(6) State Law Requirements Not Met 


          While many requirements for executing a valid will are common to all states, some are state-specific, so it is important to familiarize yourself with your own state’s requirements.  In general, most states require wills to explicitly state it is the will of the testator and make at least one statement of substance, such as bequeathing a particular piece of property to another.  Additionally, most states require the appointment of an Executor (sometimes called a Personal Representative) to be responsible for ensuring the testator’s wishes are carried out pursuant to the will.  If a will lacks these provisions, it is likely susceptible to challenge in court.


          Only half the states, including North Carolina, acknowledge the validity of holographic, or handwritten wills, but such wills are subject to additional requirements.  In North Carolina, to be valid, a holographic will must be written entirely in the testator’s own handwriting, signed by the testator, evidence a testamentary intent, and be found with his or her valuable papers in a safe place, such as a safe deposit box or with a trusted advisor. [4]  Three witnesses are required to validate a holographic will; two must testify the will is in the testator’s handwriting and one must testify it was found in a safe place.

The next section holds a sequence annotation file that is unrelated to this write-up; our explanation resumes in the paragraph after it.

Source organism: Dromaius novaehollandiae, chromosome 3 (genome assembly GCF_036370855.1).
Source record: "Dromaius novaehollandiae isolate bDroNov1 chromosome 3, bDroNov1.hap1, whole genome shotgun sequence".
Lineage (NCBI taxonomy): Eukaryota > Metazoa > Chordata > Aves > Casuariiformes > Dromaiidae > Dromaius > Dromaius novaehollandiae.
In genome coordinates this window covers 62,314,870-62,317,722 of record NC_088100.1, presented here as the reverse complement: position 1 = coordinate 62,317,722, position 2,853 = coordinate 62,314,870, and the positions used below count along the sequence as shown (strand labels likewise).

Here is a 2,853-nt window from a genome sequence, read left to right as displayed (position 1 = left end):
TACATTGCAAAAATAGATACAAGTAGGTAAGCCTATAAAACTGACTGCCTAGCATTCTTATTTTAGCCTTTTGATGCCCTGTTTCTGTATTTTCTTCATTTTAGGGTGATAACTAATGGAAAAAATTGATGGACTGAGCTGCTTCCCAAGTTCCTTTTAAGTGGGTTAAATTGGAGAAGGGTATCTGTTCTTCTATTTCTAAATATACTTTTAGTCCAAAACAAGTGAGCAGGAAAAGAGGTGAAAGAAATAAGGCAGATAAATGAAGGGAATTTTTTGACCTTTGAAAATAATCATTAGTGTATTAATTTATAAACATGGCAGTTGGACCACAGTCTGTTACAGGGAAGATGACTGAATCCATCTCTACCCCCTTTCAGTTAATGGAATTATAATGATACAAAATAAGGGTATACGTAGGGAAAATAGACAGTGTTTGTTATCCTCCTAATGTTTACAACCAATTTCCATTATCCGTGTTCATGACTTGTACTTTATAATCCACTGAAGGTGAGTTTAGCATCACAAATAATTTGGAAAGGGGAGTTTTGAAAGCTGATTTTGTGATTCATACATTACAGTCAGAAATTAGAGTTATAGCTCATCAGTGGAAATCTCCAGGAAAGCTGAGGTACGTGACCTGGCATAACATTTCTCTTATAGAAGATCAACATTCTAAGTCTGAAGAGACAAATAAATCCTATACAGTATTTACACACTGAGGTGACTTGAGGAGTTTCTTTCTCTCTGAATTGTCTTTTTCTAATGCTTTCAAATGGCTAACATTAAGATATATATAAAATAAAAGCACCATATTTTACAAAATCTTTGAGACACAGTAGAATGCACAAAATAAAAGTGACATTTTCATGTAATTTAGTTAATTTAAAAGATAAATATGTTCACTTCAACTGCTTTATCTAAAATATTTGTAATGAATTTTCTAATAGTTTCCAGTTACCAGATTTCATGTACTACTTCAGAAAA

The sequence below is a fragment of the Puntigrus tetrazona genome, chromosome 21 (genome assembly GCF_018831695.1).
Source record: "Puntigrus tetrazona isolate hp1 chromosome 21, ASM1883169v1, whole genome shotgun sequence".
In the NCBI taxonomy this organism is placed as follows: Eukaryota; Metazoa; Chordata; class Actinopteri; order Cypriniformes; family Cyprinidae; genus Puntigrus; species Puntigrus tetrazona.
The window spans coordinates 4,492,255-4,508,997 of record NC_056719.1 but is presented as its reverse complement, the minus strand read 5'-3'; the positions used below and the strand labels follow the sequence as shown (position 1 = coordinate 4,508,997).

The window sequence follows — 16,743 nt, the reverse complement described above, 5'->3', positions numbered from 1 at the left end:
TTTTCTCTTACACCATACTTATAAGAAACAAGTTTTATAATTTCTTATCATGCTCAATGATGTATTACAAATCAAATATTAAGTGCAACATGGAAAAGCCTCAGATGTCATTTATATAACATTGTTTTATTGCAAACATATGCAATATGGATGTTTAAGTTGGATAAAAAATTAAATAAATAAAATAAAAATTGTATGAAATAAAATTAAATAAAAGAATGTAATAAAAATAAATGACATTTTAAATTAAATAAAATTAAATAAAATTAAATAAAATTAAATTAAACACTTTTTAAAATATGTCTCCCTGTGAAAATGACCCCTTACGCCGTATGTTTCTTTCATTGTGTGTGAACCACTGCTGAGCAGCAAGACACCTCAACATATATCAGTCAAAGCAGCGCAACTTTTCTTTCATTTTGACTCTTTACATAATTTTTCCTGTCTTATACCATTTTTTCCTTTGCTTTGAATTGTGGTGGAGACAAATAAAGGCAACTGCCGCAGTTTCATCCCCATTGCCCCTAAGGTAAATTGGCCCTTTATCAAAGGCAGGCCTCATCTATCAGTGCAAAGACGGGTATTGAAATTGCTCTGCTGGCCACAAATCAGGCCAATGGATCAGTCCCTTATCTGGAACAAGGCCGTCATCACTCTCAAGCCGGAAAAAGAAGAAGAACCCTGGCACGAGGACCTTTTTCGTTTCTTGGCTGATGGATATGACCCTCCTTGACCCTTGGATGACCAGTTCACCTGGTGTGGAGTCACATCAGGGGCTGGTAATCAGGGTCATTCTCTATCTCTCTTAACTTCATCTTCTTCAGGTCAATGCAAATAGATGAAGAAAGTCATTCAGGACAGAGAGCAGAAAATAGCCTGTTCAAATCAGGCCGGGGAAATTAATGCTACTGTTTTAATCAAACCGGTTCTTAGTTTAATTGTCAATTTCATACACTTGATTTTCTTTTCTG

North Carolina also acknowledges oral or “nuncupative” wills, but oral wills can only be used to dispose of personal property and cannot modify an existing written will.  Additionally, oral wills are only valid if they are made when the testator is on his or her proverbial death bed, in front of two competent witnesses, and offered for probate within six (6) months of being spoken.[5]




       As state law requirements vary greatly, it is advisable to contact an experienced attorney who knows your state’s laws and can assist you in drafting a will to avoid validity challenges upon death.  Similarly, if you intend to challenge another’s will, an attorney can help you better understand the law and determine whether or not your claim has merit. To learn more about litigating wills, visit us at Lindley Law Office.


[1] N.C.P.I. Civil 820.20 (2006)

[2] In re Sechrest, 140 N.C. App, 464, 468-69, 537 S.E. 2d. 511, 515 (2000).

[3] N.C.P.I. Civil 860.22 (2002).

[4] N.C. Gen. Stat. § 31-3.4 (2015).

[5] N.C. Gen. Stat. § 28A-2A-10 (2015).